Marion "Suge" Knight, the multi-millionaire rap mogul, says his first stop after serving a five-year prison stint will be a hot tub. "The first thing that I'm gonna do when I get out of here is take a
Marion "Suge" Knight, the multi-millionaire rap mogul, says his first stop after serving a five-year prison stint will be a hot tub. "The first thing that I'm gonna do when I get out of here is take an hour-long bath," Knight, co-founder of the rap label Death Row Records, tells Newsweek in its April 16 issue. "I'm sick of showers."
A spokesperson for Knight confirms that he will be released no later than next Wednesday (April 25) from Mule Creek State Prison near Sacramento, Calif., after serving five years of a nine-year sentence on assault-related charges. He is scheduled to spend up to two months in a halfway house or federal work-release program and should be home by mid-summer.
"Then, I'm going to get me a double cheeseburger and some chili-cheese fries. I've been thinking about them ... for five years," says Knight, who produced platinum records by the late rap star Tupac Shakur, whose just-released "Until the End of Time" (Amaru/Death Row/Interscope) hit No. 1 on The Billboard 200 its first week in stores.
Knight says his prison experience may come in handy when he returns to the recording studio. "I still can tell what's hot on the streets," he says. "Because, if you think about it, most of the slang off the streets comes from the brothers in jail."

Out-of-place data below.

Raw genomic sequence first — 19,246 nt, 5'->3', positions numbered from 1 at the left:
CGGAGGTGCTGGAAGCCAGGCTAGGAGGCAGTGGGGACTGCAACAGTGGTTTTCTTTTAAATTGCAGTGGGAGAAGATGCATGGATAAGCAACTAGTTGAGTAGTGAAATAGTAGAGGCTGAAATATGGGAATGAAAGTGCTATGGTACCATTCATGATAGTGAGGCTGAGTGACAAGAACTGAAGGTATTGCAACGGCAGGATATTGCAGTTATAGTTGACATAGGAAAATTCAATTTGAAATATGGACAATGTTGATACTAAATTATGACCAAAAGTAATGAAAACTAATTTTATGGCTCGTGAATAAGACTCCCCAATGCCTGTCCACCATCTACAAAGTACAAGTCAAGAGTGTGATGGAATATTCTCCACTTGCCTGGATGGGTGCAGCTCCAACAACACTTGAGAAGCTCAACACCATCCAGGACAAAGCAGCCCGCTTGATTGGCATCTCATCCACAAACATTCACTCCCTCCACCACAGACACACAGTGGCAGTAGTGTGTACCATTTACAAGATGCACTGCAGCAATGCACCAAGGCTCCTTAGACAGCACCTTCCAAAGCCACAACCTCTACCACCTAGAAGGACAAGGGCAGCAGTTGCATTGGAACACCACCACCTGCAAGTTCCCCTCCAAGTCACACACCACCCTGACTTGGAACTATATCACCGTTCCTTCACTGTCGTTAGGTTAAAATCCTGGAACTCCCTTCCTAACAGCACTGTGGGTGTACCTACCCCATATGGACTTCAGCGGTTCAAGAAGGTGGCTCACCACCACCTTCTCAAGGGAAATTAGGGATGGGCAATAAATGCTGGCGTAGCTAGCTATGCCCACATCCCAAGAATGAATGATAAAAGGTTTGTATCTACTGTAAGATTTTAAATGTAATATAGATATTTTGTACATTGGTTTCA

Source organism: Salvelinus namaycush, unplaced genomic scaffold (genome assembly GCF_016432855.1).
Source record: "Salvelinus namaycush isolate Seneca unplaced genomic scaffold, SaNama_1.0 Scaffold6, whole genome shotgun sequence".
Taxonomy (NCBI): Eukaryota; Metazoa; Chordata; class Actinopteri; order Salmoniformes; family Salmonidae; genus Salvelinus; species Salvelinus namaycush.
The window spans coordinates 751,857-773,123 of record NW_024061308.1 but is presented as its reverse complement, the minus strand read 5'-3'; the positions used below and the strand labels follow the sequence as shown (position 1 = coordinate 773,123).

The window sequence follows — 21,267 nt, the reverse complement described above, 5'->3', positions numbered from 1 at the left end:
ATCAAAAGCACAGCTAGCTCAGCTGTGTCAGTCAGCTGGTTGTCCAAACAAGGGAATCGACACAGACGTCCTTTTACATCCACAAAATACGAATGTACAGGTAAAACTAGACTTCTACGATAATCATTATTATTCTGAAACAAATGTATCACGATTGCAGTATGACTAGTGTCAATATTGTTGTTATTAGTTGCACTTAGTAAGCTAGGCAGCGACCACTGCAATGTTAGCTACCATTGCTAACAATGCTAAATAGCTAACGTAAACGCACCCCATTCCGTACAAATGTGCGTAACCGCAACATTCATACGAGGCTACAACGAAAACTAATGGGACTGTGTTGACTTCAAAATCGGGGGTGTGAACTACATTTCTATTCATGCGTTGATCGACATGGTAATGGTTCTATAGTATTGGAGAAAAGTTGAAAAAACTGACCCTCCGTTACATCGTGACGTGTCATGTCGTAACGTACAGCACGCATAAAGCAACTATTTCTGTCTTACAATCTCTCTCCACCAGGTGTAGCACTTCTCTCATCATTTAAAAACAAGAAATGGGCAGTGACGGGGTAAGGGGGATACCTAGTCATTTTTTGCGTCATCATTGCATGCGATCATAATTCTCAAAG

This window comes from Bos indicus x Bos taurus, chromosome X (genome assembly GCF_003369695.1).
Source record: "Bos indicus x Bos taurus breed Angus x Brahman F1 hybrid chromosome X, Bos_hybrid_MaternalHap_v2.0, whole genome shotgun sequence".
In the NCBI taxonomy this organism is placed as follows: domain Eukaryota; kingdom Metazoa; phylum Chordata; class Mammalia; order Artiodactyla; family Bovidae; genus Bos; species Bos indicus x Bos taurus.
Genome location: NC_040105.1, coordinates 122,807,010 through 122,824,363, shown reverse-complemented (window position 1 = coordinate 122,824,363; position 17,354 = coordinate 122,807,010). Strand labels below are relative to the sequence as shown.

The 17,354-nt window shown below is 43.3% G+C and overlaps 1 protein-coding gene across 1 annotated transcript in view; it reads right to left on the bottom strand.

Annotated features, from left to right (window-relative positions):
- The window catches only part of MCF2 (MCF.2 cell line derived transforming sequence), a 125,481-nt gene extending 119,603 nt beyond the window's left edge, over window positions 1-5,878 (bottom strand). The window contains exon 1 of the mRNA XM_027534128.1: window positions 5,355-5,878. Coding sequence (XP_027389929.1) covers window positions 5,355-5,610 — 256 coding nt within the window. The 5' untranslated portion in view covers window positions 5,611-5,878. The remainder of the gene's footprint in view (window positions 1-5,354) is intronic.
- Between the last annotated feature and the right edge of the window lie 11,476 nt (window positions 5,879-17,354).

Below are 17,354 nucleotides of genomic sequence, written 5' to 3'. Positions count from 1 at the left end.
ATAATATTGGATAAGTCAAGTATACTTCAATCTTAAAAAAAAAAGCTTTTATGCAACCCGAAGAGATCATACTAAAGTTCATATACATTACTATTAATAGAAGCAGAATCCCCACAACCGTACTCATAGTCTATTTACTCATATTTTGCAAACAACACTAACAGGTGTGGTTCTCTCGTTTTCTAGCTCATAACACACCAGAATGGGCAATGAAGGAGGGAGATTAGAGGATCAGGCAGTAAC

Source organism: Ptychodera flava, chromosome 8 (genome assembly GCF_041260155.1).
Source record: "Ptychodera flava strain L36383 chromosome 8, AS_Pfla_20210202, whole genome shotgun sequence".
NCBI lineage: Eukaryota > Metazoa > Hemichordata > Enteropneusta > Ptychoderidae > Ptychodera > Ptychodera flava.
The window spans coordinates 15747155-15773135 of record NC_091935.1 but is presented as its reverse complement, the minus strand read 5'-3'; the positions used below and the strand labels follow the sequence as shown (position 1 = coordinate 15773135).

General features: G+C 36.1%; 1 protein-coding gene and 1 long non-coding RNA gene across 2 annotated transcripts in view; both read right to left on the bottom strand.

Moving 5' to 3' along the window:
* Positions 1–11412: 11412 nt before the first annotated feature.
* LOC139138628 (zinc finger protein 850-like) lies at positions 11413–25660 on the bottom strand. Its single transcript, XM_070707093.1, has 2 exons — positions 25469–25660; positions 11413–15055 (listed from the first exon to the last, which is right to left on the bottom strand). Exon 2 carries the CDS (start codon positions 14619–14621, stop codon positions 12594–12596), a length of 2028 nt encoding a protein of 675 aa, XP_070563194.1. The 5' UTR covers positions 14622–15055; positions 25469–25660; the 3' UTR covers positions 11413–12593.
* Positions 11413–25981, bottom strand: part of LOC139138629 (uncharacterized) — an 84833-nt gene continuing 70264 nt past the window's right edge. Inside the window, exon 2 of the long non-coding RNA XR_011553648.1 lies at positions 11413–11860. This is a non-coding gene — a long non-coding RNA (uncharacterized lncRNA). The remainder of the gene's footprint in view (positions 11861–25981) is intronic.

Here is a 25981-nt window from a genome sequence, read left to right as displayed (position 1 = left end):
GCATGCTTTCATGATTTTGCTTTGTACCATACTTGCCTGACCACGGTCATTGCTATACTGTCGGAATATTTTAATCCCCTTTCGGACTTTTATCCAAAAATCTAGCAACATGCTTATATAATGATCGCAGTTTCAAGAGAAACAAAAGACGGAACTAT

Knight has not remained free from controversy while behind bars. His label has been involved in a series of lawsuits, including a decision that awarded the managers of one-time Death Row rapper Kurupt $10 million in damages.
Last November, Death Row posted in its entirety a then-unreleased album from one-time label signee Snoop Dogg, encouraging fans to decide whether it was "better" than the Snoop rarities collection "Dead Man Walkin'," his final album under contract for Death Row. The label was also the subject of an unauthorized documentary, "Welcome to Deathrow," which screened in February at the Hollywood Black Film Festival in Los Angeles.
But other business moves have kept the label's profile high, including a new distribution deal with DNA that will see 16 catalog titles -- among them Snoop Dogg's "Doggystyle," Dr. Dre's "The Chronic," and Shakur "All Eyez on Me" -- released as remastered editions the first week of May.
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